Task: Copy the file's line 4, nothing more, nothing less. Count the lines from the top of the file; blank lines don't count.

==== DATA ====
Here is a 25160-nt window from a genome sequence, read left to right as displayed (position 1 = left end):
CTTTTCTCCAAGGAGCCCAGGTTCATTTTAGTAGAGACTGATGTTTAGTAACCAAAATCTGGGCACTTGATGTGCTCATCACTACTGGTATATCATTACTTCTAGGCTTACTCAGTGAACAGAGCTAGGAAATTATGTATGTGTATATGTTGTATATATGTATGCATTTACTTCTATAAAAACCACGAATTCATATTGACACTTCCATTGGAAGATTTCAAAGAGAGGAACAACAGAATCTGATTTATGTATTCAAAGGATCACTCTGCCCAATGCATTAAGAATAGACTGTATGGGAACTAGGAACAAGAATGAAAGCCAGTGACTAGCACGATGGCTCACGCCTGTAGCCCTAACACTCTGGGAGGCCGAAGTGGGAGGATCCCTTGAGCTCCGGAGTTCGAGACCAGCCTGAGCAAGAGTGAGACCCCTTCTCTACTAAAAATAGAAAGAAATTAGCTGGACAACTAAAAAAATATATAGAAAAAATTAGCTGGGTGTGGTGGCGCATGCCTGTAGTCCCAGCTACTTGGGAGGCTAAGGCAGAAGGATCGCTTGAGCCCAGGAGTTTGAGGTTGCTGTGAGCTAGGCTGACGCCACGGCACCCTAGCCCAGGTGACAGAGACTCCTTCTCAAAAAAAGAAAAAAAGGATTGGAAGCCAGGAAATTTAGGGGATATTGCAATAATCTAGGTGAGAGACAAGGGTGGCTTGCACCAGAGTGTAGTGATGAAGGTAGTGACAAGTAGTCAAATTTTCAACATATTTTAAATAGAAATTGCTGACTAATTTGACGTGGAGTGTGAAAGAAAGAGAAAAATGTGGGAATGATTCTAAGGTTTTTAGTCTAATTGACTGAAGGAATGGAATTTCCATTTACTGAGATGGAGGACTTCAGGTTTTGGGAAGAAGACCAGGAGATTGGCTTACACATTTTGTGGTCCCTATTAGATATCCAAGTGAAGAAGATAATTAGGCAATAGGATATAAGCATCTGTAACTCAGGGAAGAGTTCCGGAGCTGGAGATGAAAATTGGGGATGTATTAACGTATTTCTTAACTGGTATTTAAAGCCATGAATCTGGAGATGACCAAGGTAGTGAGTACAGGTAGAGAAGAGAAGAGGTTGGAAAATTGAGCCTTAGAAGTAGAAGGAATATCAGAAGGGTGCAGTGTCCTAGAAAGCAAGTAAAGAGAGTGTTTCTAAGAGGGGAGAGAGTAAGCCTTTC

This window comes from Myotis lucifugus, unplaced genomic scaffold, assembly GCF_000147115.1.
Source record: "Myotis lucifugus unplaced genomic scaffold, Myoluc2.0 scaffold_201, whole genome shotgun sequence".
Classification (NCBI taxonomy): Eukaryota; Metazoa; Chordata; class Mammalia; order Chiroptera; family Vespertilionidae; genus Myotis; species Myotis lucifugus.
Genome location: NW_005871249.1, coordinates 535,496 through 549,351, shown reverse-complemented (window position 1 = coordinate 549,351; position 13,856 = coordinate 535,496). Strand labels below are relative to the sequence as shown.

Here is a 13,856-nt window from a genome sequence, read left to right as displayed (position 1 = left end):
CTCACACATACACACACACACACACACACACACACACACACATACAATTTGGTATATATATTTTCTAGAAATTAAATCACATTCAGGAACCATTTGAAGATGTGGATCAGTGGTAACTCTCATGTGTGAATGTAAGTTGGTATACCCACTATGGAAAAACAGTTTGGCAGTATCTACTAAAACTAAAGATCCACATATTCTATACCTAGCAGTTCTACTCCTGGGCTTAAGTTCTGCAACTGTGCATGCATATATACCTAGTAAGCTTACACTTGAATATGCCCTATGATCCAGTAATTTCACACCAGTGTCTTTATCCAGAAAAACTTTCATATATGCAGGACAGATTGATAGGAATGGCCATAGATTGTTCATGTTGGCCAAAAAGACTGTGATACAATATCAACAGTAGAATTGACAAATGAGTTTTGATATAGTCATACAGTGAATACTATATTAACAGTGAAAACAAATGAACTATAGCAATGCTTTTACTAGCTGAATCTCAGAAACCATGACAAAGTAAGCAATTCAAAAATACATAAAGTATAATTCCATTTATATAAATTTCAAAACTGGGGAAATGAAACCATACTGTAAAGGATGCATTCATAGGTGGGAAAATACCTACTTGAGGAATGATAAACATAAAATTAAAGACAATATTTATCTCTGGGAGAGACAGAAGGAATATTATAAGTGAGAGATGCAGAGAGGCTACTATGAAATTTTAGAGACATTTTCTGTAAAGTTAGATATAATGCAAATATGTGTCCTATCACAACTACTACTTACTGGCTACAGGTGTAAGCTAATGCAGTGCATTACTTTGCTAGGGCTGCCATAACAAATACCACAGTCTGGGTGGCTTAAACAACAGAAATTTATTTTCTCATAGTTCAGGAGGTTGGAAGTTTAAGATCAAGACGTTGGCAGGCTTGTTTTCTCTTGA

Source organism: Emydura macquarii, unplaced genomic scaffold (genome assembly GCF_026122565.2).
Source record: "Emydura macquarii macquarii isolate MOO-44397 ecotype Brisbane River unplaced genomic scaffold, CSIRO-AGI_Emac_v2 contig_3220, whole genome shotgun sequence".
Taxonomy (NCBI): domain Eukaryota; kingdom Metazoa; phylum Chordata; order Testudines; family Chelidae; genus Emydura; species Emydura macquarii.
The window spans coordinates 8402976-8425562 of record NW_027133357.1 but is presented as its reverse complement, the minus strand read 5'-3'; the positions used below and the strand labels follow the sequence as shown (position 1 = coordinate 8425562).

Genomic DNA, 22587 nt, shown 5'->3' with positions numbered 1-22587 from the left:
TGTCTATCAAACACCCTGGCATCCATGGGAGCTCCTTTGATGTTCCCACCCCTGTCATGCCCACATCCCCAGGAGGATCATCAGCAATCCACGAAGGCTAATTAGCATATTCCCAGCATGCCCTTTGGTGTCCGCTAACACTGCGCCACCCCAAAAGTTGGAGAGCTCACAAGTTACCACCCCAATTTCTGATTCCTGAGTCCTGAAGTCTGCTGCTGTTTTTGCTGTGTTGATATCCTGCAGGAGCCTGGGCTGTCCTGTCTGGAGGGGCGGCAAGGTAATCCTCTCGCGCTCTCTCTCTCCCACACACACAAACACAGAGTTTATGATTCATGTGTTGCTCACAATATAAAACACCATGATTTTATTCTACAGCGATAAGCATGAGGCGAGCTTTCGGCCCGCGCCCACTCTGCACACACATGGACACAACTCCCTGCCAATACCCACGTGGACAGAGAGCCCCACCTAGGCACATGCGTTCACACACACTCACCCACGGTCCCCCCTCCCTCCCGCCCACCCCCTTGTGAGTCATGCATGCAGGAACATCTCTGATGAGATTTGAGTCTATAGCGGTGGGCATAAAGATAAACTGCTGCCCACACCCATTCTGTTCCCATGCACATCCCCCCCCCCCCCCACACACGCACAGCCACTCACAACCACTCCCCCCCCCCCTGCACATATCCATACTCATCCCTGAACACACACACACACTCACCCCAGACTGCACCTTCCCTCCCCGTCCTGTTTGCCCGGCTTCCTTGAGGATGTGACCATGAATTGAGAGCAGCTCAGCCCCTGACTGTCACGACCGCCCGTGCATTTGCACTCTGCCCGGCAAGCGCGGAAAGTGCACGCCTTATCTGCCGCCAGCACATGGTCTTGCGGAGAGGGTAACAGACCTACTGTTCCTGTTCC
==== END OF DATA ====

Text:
Source record: "Myotis lucifugus unplaced genomic scaffold, Myoluc2.0 scaffold_201, whole genome shotgun sequence".